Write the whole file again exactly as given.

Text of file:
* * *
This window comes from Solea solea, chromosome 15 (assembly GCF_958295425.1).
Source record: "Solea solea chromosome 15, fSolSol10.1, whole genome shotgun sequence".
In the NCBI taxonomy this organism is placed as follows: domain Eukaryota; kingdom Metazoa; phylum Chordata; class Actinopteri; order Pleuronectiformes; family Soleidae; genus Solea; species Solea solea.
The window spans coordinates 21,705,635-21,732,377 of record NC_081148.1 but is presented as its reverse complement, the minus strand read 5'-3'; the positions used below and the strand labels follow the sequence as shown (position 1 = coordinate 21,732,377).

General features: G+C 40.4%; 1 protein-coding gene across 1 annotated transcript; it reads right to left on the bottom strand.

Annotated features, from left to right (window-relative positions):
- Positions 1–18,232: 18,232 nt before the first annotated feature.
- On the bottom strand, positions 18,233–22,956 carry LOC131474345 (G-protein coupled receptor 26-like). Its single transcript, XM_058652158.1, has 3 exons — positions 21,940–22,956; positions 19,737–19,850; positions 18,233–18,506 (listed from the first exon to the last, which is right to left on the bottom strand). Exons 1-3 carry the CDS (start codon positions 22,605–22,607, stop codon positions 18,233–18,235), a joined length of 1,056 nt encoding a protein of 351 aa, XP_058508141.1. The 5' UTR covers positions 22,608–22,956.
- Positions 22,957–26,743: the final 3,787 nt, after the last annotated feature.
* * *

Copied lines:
This window comes from Solea solea, chromosome 15 (assembly GCF_958295425.1).
Source record: "Solea solea chromosome 15, fSolSol10.1, whole genome shotgun sequence".
In the NCBI taxonomy this organism is placed as follows: domain Eukaryota; kingdom Metazoa; phylum Chordata; class Actinopteri; order Pleuronectiformes; family Soleidae; genus Solea; species Solea solea.
The window spans coordinates 21,705,635-21,732,377 of record NC_081148.1 but is presented as its reverse complement, the minus strand read 5'-3'; the positions used below and the strand labels follow the sequence as shown (position 1 = coordinate 21,732,377).

General features: G+C 40.4%; 1 protein-coding gene across 1 annotated transcript; it reads right to left on the bottom strand.

Annotated features, from left to right (window-relative positions):
- Positions 1–18,232: 18,232 nt before the first annotated feature.
- On the bottom strand, positions 18,233–22,956 carry LOC131474345 (G-protein coupled receptor 26-like). Its single transcript, XM_058652158.1, has 3 exons — positions 21,940–22,956; positions 19,737–19,850; positions 18,233–18,506 (listed from the first exon to the last, which is right to left on the bottom strand). Exons 1-3 carry the CDS (start codon positions 22,605–22,607, stop codon positions 18,233–18,235), a joined length of 1,056 nt encoding a protein of 351 aa, XP_058508141.1. The 5' UTR covers positions 22,608–22,956.
- Positions 22,957–26,743: the final 3,787 nt, after the last annotated feature.